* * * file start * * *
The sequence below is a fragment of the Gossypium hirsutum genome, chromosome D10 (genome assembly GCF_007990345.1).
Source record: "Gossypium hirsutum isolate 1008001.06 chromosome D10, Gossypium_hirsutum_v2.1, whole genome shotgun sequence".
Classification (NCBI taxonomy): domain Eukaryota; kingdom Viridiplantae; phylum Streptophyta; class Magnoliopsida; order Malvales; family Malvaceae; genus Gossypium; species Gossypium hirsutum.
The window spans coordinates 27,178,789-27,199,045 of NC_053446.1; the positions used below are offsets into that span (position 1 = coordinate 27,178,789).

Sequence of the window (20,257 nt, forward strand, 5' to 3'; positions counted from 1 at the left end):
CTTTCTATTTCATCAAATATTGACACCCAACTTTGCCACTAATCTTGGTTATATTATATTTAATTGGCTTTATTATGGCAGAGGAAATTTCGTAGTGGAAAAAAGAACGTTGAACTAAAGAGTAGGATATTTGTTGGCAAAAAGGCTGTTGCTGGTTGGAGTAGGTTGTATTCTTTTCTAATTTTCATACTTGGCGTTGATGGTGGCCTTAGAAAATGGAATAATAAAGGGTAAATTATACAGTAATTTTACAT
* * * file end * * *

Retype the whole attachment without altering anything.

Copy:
The sequence below is a fragment of the Gossypium hirsutum genome, chromosome D10 (genome assembly GCF_007990345.1).
Source record: "Gossypium hirsutum isolate 1008001.06 chromosome D10, Gossypium_hirsutum_v2.1, whole genome shotgun sequence".
Classification (NCBI taxonomy): domain Eukaryota; kingdom Viridiplantae; phylum Streptophyta; class Magnoliopsida; order Malvales; family Malvaceae; genus Gossypium; species Gossypium hirsutum.
The window spans coordinates 27,178,789-27,199,045 of NC_053446.1; the positions used below are offsets into that span (position 1 = coordinate 27,178,789).

Sequence of the window (20,257 nt, forward strand, 5' to 3'; positions counted from 1 at the left end):
CTTTCTATTTCATCAAATATTGACACCCAACTTTGCCACTAATCTTGGTTATATTATATTTAATTGGCTTTATTATGGCAGAGGAAATTTCGTAGTGGAAAAAAGAACGTTGAACTAAAGAGTAGGATATTTGTTGGCAAAAAGGCTGTTGCTGGTTGGAGTAGGTTGTATTCTTTTCTAATTTTCATACTTGGCGTTGATGGTGGCCTTAGAAAATGGAATAATAAAGGGTAAATTATACAGTAATTTTACAT